The Considerable Importance of Crappy Reviews
There is an assumption in the world of writing that the more 5* reviews an author gets the better. Many authors, editors, punters and marketers think this. But I think the assumption does not serve authors well.
There is in mathematics a thing called the normal distribution. The normal distribution in its most general form says: under some conditions (which include finite variance), the averages of random variables independently drawn from independent distributions converge in distribution to the normal, that is, become normally distributed when the number of random variables is sufficiently large. This leads to the so-called bell curve. In other words, this is a statistical variation occurring in the natural world and elsewhere, describing the average distribution of variables. A distribution skewed in one direction – for instance a shed-load of 5* reviews – is not normal.
My hope for my reviews is that they follow the normal distribution at least to some extent. (A review, of course, is technically not a random variable, since it might be the case that an author really is good.) But I never feel comfortable until there’s at least one 1* review come in. Sometimes these can be really funny; sometimes odd, sometimes baffling. But they’re usually instructive – I like to highlight them on this blog in the Naughty Step section. I don’t think an author should want tons of 5* reviews, and I personally don’t highlight them if they come in. That’s not to say I don’t like a good review – I do, especially if the reviewer has got something constructive to say; and then I might possibly highlight it. But I want to read what people really think, not what they suppose I’d like to read in a review of my work.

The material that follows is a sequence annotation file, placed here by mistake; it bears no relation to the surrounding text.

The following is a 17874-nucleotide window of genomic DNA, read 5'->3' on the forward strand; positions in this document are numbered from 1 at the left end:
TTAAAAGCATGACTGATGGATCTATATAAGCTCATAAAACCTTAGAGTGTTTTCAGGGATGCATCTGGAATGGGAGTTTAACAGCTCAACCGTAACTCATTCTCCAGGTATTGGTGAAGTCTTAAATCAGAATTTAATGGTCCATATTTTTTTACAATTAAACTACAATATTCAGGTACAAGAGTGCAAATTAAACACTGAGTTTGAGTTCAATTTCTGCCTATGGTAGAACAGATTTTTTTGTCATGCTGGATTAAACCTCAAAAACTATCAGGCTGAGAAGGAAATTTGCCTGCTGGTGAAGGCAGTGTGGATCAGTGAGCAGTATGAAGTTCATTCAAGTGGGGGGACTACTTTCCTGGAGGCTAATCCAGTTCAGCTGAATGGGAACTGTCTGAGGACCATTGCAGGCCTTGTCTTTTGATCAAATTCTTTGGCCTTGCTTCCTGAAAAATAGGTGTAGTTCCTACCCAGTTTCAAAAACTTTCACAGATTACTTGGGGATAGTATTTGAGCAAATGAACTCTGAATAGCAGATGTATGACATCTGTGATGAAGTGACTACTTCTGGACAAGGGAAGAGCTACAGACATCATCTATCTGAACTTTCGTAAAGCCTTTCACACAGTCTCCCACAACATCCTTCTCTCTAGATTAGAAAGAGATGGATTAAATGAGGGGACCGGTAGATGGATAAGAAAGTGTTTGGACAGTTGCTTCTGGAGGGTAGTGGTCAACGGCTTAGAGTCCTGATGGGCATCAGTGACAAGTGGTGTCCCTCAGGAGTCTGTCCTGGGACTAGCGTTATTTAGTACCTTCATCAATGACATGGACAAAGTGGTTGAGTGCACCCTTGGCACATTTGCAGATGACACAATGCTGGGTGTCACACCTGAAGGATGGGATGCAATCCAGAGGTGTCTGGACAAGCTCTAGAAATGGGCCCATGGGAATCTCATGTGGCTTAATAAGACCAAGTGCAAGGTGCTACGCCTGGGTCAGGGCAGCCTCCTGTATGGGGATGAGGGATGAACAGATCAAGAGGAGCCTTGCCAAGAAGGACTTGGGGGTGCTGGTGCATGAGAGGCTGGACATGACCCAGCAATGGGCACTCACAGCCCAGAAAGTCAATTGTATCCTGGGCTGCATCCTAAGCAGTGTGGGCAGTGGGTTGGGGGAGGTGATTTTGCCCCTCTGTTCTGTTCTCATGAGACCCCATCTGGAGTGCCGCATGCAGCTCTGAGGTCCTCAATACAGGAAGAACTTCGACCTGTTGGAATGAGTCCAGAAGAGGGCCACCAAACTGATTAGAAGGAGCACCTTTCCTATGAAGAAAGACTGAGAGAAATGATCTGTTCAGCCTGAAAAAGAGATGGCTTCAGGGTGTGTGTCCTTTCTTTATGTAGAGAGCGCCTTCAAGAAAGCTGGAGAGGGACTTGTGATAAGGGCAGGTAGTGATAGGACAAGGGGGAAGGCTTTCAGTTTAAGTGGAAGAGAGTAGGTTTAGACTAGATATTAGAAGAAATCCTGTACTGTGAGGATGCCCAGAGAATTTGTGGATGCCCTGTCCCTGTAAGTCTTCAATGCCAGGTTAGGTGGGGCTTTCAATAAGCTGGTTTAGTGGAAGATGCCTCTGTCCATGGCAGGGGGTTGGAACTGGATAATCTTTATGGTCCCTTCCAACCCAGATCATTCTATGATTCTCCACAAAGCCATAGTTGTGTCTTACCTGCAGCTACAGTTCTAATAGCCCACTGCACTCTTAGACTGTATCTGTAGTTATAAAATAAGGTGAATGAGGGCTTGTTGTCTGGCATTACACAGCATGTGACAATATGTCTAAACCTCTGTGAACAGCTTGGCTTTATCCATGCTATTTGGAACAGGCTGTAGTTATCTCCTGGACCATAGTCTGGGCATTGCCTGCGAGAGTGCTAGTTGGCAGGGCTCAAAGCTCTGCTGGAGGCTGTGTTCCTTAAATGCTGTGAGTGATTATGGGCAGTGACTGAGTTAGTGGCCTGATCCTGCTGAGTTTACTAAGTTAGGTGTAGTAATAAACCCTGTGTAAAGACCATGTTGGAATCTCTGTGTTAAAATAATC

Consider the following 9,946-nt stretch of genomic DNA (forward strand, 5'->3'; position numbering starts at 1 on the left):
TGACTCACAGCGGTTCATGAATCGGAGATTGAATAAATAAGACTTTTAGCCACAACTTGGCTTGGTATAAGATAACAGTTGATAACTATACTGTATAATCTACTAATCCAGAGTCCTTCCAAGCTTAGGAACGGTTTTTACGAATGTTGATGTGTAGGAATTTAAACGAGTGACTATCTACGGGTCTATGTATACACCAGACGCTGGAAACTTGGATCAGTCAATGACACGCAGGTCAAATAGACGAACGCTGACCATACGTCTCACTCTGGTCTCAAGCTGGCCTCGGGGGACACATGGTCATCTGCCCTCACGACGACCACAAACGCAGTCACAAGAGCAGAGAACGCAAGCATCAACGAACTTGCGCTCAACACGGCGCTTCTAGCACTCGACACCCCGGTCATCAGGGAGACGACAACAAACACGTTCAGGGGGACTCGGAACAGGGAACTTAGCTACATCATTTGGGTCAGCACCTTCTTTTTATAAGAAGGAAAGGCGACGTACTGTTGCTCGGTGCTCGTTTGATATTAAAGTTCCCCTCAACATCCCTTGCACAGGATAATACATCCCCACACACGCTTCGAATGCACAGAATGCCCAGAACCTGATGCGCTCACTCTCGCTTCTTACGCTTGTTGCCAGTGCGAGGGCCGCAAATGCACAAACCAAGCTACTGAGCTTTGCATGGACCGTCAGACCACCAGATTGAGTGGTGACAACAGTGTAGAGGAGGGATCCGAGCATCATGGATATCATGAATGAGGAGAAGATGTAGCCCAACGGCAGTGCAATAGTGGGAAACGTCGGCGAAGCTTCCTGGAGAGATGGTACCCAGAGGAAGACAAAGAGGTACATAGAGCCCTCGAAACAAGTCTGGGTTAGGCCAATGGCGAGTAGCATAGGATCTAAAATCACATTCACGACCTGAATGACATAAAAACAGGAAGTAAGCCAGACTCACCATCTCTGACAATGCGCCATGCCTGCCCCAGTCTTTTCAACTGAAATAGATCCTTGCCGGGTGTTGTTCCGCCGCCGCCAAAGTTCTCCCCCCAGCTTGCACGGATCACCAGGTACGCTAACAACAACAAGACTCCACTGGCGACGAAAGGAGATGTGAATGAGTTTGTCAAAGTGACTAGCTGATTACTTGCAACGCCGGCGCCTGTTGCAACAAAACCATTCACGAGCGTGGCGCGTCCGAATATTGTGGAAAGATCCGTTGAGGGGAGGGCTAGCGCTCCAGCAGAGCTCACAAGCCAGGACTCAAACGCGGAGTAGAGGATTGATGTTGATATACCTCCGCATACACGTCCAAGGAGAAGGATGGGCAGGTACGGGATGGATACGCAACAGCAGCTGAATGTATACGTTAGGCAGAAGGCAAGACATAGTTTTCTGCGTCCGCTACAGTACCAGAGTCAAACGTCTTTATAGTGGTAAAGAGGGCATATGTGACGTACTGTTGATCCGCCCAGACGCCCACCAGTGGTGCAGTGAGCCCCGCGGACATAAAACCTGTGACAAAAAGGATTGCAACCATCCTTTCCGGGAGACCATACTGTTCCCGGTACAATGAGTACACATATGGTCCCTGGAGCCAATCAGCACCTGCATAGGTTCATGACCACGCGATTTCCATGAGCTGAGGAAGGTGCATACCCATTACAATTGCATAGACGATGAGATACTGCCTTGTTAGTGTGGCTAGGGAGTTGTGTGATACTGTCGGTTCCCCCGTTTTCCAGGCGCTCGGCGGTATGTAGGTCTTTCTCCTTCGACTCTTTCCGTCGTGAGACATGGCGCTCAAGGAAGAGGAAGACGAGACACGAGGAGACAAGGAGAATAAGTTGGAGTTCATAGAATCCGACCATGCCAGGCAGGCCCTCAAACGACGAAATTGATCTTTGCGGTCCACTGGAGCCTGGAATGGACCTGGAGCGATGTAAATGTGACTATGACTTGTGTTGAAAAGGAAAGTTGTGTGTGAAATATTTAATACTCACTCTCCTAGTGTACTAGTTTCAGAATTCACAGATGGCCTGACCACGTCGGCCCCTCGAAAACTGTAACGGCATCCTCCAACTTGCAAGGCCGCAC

I was recently asked whether I acquired “a thick skin” during my development as a writer, or whether I had it to begin with. The former is true – I was just as sensitive and shockable as any newbie when presented with the truth of the rubbish quality of my early work. But I got over it and continued to write. I wanted then, and I want now, to know what people really think. It’s not really a case of having a thick or a thin skin, it’s a case of being open to reality and accepting what others think – and then of moving on, and improving.
You learn from failure. A stream of never-ending 5* reviews is not only unrealistic, it’s not in my opinion something that an author should hope for, should expect or should encourage. Endless 5* reviews make the whole system meaningless; only the true greats deserve them.
As another friend observed recently, there’s a wide range of readers out there for every novel. That should be reflected in a wide range of stars: 1,2,3 and 4.